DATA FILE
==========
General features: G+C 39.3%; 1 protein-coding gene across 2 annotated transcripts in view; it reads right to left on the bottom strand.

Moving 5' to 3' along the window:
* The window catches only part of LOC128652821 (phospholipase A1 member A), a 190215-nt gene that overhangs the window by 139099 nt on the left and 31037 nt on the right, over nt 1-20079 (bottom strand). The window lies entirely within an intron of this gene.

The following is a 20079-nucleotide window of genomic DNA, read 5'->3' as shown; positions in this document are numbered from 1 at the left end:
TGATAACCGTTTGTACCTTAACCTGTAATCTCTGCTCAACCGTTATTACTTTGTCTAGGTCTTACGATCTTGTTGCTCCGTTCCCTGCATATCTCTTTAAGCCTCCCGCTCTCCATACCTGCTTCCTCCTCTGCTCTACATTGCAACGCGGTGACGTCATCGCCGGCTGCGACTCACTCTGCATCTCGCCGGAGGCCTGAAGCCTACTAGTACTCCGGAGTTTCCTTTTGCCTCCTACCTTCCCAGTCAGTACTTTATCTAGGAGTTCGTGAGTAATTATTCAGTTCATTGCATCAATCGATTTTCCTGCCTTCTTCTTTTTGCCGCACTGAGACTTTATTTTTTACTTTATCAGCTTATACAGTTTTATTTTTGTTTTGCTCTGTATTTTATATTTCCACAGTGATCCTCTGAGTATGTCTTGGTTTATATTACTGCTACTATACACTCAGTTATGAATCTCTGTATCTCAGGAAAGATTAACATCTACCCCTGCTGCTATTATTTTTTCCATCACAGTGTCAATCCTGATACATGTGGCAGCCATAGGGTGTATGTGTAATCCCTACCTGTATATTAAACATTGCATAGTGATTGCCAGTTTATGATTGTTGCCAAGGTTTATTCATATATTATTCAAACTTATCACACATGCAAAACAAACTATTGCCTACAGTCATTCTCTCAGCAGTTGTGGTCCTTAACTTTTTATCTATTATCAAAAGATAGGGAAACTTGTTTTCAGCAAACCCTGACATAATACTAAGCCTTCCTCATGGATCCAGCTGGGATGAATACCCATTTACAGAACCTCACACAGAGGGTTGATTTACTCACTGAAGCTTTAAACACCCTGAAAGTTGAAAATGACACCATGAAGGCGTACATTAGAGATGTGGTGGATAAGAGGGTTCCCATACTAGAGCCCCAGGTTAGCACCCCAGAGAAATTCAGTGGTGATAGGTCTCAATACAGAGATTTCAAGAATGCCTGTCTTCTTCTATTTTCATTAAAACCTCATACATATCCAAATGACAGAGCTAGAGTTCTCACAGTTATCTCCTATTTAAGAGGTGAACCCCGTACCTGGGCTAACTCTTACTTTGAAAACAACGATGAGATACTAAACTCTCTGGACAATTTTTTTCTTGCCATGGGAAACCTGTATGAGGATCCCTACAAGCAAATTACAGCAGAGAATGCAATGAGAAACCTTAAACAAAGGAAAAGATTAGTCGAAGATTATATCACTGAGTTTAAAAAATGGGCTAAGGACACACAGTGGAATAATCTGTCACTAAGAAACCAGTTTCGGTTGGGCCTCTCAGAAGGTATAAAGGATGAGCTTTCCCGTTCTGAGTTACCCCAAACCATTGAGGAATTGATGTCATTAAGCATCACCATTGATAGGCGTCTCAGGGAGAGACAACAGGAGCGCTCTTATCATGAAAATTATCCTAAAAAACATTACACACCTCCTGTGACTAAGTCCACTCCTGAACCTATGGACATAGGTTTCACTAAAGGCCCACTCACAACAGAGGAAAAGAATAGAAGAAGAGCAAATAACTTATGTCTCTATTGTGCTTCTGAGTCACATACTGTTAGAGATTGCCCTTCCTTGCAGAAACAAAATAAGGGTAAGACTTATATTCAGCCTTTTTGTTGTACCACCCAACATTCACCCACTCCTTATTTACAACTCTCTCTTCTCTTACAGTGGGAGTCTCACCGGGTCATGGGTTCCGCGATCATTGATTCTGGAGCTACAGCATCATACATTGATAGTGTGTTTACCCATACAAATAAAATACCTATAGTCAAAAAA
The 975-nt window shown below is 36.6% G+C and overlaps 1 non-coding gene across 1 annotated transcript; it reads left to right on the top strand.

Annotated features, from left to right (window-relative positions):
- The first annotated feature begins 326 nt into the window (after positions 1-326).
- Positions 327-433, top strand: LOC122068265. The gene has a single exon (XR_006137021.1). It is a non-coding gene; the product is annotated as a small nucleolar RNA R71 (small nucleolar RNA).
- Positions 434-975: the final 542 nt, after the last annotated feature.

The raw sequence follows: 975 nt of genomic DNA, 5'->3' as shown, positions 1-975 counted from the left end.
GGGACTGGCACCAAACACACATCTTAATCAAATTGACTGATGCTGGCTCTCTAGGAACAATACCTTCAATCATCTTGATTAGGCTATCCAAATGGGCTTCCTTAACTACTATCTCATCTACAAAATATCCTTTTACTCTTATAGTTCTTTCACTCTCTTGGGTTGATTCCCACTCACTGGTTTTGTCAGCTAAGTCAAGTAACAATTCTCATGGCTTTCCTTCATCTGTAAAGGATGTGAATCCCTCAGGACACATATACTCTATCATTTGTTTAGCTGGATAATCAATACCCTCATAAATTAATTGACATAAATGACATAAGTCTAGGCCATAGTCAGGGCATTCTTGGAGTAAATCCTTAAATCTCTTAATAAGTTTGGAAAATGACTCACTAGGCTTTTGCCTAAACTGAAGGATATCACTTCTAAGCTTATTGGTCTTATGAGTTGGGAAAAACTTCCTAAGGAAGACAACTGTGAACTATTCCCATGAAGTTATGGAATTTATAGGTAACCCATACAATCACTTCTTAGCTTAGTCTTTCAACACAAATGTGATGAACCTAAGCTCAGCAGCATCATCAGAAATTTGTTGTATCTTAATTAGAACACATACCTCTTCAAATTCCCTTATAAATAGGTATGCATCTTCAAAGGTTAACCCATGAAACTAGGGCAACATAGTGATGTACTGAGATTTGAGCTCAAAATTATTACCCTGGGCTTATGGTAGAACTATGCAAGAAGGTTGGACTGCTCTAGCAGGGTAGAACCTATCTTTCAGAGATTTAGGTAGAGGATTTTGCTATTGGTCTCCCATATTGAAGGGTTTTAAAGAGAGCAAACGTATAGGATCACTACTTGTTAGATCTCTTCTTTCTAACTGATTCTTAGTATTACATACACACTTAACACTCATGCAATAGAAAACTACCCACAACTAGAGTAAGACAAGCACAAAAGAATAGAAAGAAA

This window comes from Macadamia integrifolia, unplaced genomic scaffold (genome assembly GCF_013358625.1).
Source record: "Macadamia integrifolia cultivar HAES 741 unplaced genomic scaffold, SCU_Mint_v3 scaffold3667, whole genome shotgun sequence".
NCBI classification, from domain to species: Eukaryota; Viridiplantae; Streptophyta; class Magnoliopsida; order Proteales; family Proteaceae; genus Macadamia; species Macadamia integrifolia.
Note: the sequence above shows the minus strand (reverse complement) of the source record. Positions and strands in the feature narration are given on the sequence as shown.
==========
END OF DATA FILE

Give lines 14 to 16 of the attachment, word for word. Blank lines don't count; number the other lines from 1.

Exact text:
Source record: "Macadamia integrifolia cultivar HAES 741 unplaced genomic scaffold, SCU_Mint_v3 scaffold3667, whole genome shotgun sequence".
NCBI classification, from domain to species: Eukaryota; Viridiplantae; Streptophyta; class Magnoliopsida; order Proteales; family Proteaceae; genus Macadamia; species Macadamia integrifolia.
Note: the sequence above shows the minus strand (reverse complement) of the source record. Positions and strands in the feature narration are given on the sequence as shown.